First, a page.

The cost of interest on U.S. debt is soaring
The U.S. government's debt is on track to rise to $54 trillion over the next decade, according to the Congressional Budget Office.
The big picture: Raw numbers don't tell you much about whether a given level of debt is burdensome or not. The rubber-meets-road test of sustainability is how much of the nation's resources go to service that debt every year — and the news is gloomy.
Why it matters: The U.S. government is on track to face debt service costs that, starting in 2026, will be a modern record as a share of the economy — and they are forecast to rise from there, pinching other national priorities.
- The government already spends more money servicing the national debt than it does on Medicaid, and the number is on track to surpass defense spending soon.
By the numbers: Debt service costs were 1.2% of GDP as recently as the mid-2010s and 1.8% in 2019 just before the pandemic. But the combination of higher interest rates and the swell of debt for pandemic relief spending has pushed that much higher.
- Debt service amounted to 2.4% of the economy last year, CBO said, and is poised to rise to 3.1% this year and 3.9% in 2034.
- In contrast, the previous record net interest cost for the U.S. government in CBO data that goes back to 1962 was 3.2%, reached in 1991.
- In dollar terms, net interest is set to cross the $1 trillion per year mark in 2026 and $1.6 trillion in a decade.
What they're saying: "You can think of the increase in net interest payments as two-thirds resulting from higher rates and one-third as a result of the amount of debt," CBO director Philip Swagel told reporters Wednesday.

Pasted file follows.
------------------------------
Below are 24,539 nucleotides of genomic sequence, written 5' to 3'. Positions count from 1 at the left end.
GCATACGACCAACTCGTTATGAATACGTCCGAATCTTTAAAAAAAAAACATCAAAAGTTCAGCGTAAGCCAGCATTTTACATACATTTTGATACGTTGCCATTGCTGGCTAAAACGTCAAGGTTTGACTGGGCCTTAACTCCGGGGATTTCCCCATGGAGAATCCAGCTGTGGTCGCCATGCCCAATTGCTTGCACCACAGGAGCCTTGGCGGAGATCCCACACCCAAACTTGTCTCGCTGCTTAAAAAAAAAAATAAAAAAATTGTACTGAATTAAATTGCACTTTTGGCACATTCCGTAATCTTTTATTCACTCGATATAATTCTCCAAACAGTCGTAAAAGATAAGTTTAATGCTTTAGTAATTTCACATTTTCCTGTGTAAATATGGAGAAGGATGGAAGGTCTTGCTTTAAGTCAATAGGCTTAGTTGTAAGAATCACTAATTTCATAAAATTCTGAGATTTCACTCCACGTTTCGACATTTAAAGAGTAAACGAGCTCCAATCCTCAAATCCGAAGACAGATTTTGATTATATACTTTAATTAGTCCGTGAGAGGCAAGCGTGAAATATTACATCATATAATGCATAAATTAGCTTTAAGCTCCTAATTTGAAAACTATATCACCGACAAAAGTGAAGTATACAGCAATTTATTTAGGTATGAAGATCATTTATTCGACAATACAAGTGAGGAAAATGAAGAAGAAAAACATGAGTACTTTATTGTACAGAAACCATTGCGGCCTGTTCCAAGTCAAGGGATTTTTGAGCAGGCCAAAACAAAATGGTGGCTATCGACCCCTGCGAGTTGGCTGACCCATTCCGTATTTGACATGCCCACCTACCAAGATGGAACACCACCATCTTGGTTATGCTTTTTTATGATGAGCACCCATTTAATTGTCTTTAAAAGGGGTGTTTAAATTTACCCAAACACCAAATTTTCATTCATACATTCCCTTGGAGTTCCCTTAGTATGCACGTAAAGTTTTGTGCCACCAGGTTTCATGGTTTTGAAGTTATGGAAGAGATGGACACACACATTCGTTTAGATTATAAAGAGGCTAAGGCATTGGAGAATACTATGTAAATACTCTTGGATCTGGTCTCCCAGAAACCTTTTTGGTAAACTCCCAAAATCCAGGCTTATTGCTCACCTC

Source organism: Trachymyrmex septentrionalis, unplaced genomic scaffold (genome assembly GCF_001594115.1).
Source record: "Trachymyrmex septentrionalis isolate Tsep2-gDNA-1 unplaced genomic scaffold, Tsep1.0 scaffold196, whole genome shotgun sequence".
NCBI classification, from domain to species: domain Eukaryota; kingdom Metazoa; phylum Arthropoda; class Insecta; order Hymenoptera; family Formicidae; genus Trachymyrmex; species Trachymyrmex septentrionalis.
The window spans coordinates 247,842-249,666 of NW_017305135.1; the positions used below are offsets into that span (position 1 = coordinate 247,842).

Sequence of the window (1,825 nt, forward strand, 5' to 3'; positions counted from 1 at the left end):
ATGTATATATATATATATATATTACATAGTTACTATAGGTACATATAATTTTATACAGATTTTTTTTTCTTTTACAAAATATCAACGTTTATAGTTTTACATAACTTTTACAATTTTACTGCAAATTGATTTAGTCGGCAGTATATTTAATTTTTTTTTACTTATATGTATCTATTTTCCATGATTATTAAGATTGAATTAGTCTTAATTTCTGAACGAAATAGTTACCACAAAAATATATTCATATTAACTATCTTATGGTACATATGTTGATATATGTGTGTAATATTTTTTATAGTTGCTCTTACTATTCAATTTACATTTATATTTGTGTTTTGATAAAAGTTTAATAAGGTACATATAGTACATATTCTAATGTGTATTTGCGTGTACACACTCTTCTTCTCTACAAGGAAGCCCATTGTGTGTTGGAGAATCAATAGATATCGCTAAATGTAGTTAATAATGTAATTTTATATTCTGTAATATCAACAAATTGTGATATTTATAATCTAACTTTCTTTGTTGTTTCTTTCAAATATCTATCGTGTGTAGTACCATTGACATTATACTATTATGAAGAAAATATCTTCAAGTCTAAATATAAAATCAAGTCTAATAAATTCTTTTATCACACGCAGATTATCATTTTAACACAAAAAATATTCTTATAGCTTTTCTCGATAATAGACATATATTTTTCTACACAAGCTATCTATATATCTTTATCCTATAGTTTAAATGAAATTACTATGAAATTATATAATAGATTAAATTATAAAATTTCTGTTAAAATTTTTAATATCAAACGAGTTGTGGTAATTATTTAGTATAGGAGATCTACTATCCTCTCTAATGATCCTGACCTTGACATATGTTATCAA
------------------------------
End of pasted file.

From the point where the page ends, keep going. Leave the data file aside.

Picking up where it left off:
Of note: Those projections are premised on the Fed's policy interest rate moving downward over the coming years, settling below 3% late in this decade (they're currently near 5.5%).
Flashback: The last time the government's interest costs were anything near this level as a share of the economy, in the late 1980s and early 1990s, deficit reduction became a central political issue and bipartisan cause.
- In the 1990s, President George H.W. Bush signed a bipartisan deficit reduction deal that, among other things, increased the top income tax rate to 31% from 28%.
- President Bill Clinton's first budget act in 1993 raised taxes further, pushing the top rate to 39.6%.
- Deficits fell sharply through the 1990s and flipped into a surplus in 1998.
Yes, but: Politics now are very different than they were in the early 1990s, when both parties had many deal-making moderates in their midst and fiscal deficits were a front-of-mind political issue.
- It is less clear how today's voters, and the members of Congress who represent them, will react to the surge of debt service costs over the next few years.